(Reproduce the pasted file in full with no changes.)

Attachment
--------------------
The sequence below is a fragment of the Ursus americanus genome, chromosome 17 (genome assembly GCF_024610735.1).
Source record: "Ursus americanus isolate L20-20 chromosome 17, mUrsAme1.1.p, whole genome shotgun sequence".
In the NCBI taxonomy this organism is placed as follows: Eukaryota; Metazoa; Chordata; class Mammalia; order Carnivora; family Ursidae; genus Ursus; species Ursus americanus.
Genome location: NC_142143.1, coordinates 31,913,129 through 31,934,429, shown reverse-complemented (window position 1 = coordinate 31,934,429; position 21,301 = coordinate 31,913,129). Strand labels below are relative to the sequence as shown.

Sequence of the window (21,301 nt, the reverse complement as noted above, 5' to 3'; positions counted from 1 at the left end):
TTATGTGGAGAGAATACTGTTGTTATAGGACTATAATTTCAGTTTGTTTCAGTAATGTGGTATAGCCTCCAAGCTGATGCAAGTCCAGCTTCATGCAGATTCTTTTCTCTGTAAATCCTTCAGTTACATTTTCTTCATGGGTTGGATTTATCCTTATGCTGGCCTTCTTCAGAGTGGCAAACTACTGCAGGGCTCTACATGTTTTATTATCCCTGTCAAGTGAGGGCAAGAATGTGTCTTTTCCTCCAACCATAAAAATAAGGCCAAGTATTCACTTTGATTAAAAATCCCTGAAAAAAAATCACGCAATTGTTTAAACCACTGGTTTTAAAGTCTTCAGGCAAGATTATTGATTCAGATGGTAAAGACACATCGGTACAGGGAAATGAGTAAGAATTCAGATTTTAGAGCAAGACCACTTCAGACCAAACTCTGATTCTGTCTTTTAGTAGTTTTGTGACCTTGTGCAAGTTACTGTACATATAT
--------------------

The sequence below is a fragment of the Ursus americanus genome, chromosome 17 (genome assembly GCF_024610735.1).
Source record: "Ursus americanus isolate L20-20 chromosome 17, mUrsAme1.1.p, whole genome shotgun sequence".
In the NCBI taxonomy this organism is placed as follows: Eukaryota; Metazoa; Chordata; class Mammalia; order Carnivora; family Ursidae; genus Ursus; species Ursus americanus.
Genome location: NC_142143.1, coordinates 31,913,129 through 31,934,429, shown reverse-complemented (window position 1 = coordinate 31,934,429; position 21,301 = coordinate 31,913,129). Strand labels below are relative to the sequence as shown.

Sequence of the window (21,301 nt, the reverse complement as noted above, 5' to 3'; positions counted from 1 at the left end):
TTATGTGGAGAGAATACTGTTGTTATAGGACTATAATTTCAGTTTGTTTCAGTAATGTGGTATAGCCTCCAAGCTGATGCAAGTCCAGCTTCATGCAGATTCTTTTCTCTGTAAATCCTTCAGTTACATTTTCTTCATGGGTTGGATTTATCCTTATGCTGGCCTTCTTCAGAGTGGCAAACTACTGCAGGGCTCTACATGTTTTATTATCCCTGTCAAGTGAGGGCAAGAATGTGTCTTTTCCTCCAACCATAAAAATAAGGCCAAGTATTCACTTTGATTAAAAATCCCTGAAAAAAAATCACGCAATTGTTTAAACCACTGGTTTTAAAGTCTTCAGGCAAGATTATTGATTCAGATGGTAAAGACACATCGGTACAGGGAAATGAGTAAGAATTCAGATTTTAGAGCAAGACCACTTCAGACCAAACTCTGATTCTGTCTTTTAGTAGTTTTGTGACCTTGTGCAAGTTACTGTACATATAT